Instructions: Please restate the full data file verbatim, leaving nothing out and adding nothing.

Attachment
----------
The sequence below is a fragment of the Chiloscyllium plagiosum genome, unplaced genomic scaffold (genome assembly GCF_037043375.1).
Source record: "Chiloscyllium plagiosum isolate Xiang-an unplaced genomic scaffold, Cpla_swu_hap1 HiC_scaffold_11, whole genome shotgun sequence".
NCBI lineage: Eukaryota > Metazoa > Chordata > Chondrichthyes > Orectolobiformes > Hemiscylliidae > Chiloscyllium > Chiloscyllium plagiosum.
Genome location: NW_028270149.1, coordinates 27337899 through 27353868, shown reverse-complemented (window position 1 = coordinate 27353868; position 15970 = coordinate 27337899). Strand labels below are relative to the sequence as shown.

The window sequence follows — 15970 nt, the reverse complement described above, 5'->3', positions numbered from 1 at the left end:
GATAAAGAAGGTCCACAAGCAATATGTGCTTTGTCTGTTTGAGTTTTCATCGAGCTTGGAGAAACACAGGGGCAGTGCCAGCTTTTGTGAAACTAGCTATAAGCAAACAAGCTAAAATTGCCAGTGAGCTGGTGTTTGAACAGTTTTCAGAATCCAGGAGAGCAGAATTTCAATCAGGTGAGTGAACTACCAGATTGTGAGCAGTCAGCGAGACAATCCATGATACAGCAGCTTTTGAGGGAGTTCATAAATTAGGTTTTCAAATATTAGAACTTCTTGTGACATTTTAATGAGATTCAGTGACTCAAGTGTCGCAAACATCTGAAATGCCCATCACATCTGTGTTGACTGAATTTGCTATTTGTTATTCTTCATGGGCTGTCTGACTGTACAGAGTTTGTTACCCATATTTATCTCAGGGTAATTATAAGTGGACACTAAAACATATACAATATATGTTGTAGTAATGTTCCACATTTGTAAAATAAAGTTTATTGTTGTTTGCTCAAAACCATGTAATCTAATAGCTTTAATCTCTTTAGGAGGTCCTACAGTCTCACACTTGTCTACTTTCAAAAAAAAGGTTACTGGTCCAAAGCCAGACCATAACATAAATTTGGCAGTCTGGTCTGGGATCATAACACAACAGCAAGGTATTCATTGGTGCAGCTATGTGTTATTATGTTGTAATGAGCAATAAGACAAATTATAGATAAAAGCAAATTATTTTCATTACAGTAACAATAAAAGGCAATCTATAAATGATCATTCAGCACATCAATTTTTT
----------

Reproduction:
The sequence below is a fragment of the Chiloscyllium plagiosum genome, unplaced genomic scaffold (genome assembly GCF_037043375.1).
Source record: "Chiloscyllium plagiosum isolate Xiang-an unplaced genomic scaffold, Cpla_swu_hap1 HiC_scaffold_11, whole genome shotgun sequence".
NCBI lineage: Eukaryota > Metazoa > Chordata > Chondrichthyes > Orectolobiformes > Hemiscylliidae > Chiloscyllium > Chiloscyllium plagiosum.
Genome location: NW_028270149.1, coordinates 27337899 through 27353868, shown reverse-complemented (window position 1 = coordinate 27353868; position 15970 = coordinate 27337899). Strand labels below are relative to the sequence as shown.

The window sequence follows — 15970 nt, the reverse complement described above, 5'->3', positions numbered from 1 at the left end:
GATAAAGAAGGTCCACAAGCAATATGTGCTTTGTCTGTTTGAGTTTTCATCGAGCTTGGAGAAACACAGGGGCAGTGCCAGCTTTTGTGAAACTAGCTATAAGCAAACAAGCTAAAATTGCCAGTGAGCTGGTGTTTGAACAGTTTTCAGAATCCAGGAGAGCAGAATTTCAATCAGGTGAGTGAACTACCAGATTGTGAGCAGTCAGCGAGACAATCCATGATACAGCAGCTTTTGAGGGAGTTCATAAATTAGGTTTTCAAATATTAGAACTTCTTGTGACATTTTAATGAGATTCAGTGACTCAAGTGTCGCAAACATCTGAAATGCCCATCACATCTGTGTTGACTGAATTTGCTATTTGTTATTCTTCATGGGCTGTCTGACTGTACAGAGTTTGTTACCCATATTTATCTCAGGGTAATTATAAGTGGACACTAAAACATATACAATATATGTTGTAGTAATGTTCCACATTTGTAAAATAAAGTTTATTGTTGTTTGCTCAAAACCATGTAATCTAATAGCTTTAATCTCTTTAGGAGGTCCTACAGTCTCACACTTGTCTACTTTCAAAAAAAAGGTTACTGGTCCAAAGCCAGACCATAACATAAATTTGGCAGTCTGGTCTGGGATCATAACACAACAGCAAGGTATTCATTGGTGCAGCTATGTGTTATTATGTTGTAATGAGCAATAAGACAAATTATAGATAAAAGCAAATTATTTTCATTACAGTAACAATAAAAGGCAATCTATAAATGATCATTCAGCACATCAATTTTTT